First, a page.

IMAP, set for launch in late April to May 2025, marks a key phase in space exploration, focusing on mapping solar wind interactions and the heliosphere’s boundary. This NASA-led mission, with broad international collaboration, also features a unique public live feed of its development.
The Interstellar Mapping and Acceleration Probe (IMAP) has successfully completed Key Decision Point D (KDP-D). This milestone allows the mission to move from development and design to the assembly, testing, and integration phase. IMAP’s planned launch date, which was no earlier than February 2025, was also reevaluated during the KDP-D and was moved to a target launch window from late April to late May 2025 to ensure that the project team has adequate resources to address risks and technical complexities during system integration and testing.
Role and Impact of IMAP
IMAP will function as a modern-day cartographer and will help us understand what happens when the solar wind (a constant stream of particles from the Sun) collides with materials from interstellar space. This will help researchers map the boundary of the heliosphere, the magnetic bubble created by the solar wind, and better understand how this magnetic bubble protects Earth from large amounts of harmful cosmic radiation. IMAP will be positioned about one million miles from Earth, and its instruments will collect and study the particles that make it through the heliosphere.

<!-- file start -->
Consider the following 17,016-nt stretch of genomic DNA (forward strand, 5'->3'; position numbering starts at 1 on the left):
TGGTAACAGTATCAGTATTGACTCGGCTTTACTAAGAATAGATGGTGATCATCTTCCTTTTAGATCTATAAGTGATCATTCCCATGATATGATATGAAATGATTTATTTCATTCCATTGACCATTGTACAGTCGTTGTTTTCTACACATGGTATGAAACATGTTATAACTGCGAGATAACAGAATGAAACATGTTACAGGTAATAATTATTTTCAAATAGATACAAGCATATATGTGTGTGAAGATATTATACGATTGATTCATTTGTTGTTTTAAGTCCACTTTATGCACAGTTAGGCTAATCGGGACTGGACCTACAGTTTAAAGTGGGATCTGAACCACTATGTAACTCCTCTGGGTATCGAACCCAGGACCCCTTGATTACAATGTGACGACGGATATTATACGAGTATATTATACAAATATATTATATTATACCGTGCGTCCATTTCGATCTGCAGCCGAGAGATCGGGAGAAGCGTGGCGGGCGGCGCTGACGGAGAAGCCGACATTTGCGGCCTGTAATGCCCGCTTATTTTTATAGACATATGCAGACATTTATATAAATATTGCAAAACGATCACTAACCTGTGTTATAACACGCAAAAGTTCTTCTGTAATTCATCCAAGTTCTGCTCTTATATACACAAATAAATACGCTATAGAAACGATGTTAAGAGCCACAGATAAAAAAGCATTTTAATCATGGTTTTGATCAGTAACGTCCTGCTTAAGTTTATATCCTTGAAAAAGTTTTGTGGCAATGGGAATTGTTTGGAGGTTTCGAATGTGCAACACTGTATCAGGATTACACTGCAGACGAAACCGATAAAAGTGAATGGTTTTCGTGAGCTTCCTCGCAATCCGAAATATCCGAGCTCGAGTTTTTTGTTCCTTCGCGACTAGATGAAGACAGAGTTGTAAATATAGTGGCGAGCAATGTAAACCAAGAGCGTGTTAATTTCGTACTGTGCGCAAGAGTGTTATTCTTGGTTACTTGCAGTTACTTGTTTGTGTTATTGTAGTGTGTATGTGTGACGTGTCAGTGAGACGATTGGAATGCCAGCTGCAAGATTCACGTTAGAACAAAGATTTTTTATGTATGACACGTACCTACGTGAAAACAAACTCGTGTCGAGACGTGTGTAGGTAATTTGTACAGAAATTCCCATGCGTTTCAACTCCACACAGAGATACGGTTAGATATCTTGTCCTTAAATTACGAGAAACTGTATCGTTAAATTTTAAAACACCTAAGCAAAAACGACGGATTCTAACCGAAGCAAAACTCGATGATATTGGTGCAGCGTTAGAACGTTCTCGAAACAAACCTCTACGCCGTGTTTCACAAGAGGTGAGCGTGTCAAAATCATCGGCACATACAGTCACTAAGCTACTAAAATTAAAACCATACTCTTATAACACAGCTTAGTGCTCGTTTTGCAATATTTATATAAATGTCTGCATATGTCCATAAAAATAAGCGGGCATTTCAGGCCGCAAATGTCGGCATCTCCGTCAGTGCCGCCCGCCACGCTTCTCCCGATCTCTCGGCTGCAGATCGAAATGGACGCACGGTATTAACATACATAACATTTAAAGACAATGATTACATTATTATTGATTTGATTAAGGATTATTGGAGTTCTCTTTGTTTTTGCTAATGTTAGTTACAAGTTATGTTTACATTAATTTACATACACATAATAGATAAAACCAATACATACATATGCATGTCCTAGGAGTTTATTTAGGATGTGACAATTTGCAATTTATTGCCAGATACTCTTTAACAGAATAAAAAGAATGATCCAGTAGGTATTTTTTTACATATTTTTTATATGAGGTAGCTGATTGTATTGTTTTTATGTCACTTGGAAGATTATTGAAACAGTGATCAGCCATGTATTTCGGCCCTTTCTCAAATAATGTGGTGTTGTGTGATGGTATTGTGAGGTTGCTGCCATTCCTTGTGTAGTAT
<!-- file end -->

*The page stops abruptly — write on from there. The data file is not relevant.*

Collaborative Efforts and Public Engagement
Principal investigator and Princeton University professor David McComas leads the IMAP mission, which has an international team of more than 20 partner institutions. Johns Hopkins Applied Physics Laboratory (APL) is managing the development phase, is building the spacecraft, and will operate the mission. IMAP is the fifth mission in NASA’s Solar Terrestrial Probes (STP) Program portfolio. The Explorers and Heliophysics Projects Division at NASA’s Goddard Space Flight Center in Greenbelt, Maryland, manages the STP Program for the agency’s Heliophysics Division of NASA’s Science Mission Directorate.
The public can watch the spacecraft come together in real-time via a live feed from APL’s clean room, which is now available to watch at any time on the IMAP mission website. Viewers can watch the continuous stream to see exactly how IMAP develops from a bare-bones structure to a complex, fully operational spacecraft.